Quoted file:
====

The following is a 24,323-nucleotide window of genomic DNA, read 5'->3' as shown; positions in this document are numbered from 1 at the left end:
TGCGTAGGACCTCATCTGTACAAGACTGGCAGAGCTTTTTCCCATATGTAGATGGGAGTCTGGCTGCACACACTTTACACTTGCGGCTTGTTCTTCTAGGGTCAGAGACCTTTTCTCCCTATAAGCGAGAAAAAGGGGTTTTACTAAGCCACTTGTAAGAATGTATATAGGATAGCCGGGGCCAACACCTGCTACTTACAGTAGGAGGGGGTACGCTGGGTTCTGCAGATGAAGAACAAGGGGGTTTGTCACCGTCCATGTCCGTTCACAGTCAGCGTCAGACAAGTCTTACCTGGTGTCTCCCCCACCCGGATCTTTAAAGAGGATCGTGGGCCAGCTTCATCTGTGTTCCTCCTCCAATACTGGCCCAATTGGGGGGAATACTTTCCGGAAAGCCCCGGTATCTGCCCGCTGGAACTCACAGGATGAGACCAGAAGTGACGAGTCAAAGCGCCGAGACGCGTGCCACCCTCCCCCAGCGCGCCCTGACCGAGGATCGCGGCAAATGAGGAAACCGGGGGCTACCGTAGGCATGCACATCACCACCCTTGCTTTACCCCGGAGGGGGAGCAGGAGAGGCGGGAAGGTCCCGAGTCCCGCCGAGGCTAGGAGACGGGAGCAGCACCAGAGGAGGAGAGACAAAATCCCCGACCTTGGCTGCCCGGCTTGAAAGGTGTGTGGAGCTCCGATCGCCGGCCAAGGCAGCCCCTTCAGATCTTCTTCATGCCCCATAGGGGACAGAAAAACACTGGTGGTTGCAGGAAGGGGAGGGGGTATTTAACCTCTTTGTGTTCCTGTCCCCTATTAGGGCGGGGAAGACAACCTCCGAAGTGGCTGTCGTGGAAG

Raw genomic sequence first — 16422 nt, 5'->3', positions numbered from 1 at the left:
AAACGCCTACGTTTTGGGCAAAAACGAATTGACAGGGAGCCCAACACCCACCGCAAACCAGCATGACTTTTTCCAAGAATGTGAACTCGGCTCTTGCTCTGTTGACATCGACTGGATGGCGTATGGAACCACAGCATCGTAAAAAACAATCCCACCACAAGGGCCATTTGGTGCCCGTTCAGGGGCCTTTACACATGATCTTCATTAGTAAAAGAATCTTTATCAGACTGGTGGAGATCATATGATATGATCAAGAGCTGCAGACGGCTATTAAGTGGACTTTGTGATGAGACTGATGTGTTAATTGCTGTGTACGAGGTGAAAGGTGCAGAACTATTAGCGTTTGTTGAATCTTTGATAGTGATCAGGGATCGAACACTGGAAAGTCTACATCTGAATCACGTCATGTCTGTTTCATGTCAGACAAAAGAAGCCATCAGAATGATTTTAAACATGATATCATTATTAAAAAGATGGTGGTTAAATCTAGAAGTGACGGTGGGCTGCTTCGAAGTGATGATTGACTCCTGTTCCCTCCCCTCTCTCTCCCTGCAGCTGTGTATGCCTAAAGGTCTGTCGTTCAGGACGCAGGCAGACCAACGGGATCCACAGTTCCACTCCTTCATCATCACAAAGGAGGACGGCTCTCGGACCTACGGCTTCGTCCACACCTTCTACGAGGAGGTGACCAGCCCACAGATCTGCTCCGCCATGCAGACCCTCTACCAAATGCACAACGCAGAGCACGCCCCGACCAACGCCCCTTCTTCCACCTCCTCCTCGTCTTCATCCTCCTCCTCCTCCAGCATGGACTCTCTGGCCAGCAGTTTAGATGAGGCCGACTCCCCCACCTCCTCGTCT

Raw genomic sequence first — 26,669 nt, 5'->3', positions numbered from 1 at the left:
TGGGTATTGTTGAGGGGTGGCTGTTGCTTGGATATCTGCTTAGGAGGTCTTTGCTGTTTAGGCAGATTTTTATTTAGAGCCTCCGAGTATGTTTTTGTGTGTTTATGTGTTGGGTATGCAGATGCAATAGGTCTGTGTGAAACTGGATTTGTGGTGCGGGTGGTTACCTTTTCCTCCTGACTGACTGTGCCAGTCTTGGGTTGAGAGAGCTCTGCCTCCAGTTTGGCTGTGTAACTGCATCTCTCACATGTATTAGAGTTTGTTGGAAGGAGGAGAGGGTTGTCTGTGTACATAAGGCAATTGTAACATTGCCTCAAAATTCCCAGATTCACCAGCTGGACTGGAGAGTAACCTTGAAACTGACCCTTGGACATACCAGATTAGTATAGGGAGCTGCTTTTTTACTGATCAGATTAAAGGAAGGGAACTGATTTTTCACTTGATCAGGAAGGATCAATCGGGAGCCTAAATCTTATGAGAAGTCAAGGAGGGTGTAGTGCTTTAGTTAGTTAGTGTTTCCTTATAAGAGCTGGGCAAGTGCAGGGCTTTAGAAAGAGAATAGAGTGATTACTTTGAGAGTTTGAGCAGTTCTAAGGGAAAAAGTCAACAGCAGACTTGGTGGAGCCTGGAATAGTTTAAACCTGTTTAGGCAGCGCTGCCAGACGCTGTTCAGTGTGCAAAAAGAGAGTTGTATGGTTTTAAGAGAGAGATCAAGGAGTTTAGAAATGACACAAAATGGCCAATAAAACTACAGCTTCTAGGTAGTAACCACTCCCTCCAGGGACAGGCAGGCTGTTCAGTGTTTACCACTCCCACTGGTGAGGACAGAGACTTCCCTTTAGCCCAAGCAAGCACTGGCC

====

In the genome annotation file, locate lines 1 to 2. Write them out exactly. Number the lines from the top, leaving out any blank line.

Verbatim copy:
The following is a 24,323-nucleotide window of genomic DNA, read 5'->3' as shown; positions in this document are numbered from 1 at the left end:
TGCGTAGGACCTCATCTGTACAAGACTGGCAGAGCTTTTTCCCATATGTAGATGGGAGTCTGGCTGCACACACTTTACACTTGCGGCTTGTTCTTCTAGGGTCAGAGACCTTTTCTCCCTATAAGCGAGAAAAAGGGGTTTTACTAAGCCACTTGTAAGAATGTATATAGGATAGCCGGGGCCAACACCTGCTACTTACAGTAGGAGGGGGTACGCTGGGTTCTGCAGATGAAGAACAAGGGGGTTTGTCACCGTCCATGTCCGTTCACAGTCAGCGTCAGACAAGTCTTACCTGGTGTCTCCCCCACCCGGATCTTTAAAGAGGATCGTGGGCCAGCTTCATCTGTGTTCCTCCTCCAATACTGGCCCAATTGGGGGGAATACTTTCCGGAAAGCCCCGGTATCTGCCCGCTGGAACTCACAGGATGAGACCAGAAGTGACGAGTCAAAGCGCCGAGACGCGTGCCACCCTCCCCCAGCGCGCCCTGACCGAGGATCGCGGCAAATGAGGAAACCGGGGGCTACCGTAGGCATGCACATCACCACCCTTGCTTTACCCCGGAGGGGGAGCAGGAGAGGCGGGAAGGTCCCGAGTCCCGCCGAGGCTAGGAGACGGGAGCAGCACCAGAGGAGGAGAGACAAAATCCCCGACCTTGGCTGCCCGGCTTGAAAGGTGTGTGGAGCTCCGATCGCCGGCCAAGGCAGCCCCTTCAGATCTTCTTCATGCCCCATAGGGGACAGAAAAACACTGGTGGTTGCAGGAAGGGGAGGGGGTATTTAACCTCTTTGTGTTCCTGTCCCCTATTAGGGCGGGGAAGACAACCTCCGAAGTGGCTGTCGTGGAAG